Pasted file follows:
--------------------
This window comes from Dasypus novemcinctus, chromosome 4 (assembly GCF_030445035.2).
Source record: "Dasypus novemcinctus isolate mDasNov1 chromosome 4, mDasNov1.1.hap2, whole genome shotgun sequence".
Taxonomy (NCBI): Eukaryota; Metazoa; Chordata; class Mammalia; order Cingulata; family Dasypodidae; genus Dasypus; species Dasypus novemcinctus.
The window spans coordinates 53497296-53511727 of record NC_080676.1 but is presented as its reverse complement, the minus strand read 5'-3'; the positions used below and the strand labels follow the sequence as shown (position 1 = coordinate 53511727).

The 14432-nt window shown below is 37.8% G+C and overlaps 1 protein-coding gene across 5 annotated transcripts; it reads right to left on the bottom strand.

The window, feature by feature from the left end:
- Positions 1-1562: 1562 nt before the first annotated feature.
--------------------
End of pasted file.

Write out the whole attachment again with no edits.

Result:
This window comes from Dasypus novemcinctus, chromosome 4 (assembly GCF_030445035.2).
Source record: "Dasypus novemcinctus isolate mDasNov1 chromosome 4, mDasNov1.1.hap2, whole genome shotgun sequence".
Taxonomy (NCBI): Eukaryota; Metazoa; Chordata; class Mammalia; order Cingulata; family Dasypodidae; genus Dasypus; species Dasypus novemcinctus.
The window spans coordinates 53497296-53511727 of record NC_080676.1 but is presented as its reverse complement, the minus strand read 5'-3'; the positions used below and the strand labels follow the sequence as shown (position 1 = coordinate 53511727).

The 14432-nt window shown below is 37.8% G+C and overlaps 1 protein-coding gene across 5 annotated transcripts; it reads right to left on the bottom strand.

The window, feature by feature from the left end:
- Positions 1-1562: 1562 nt before the first annotated feature.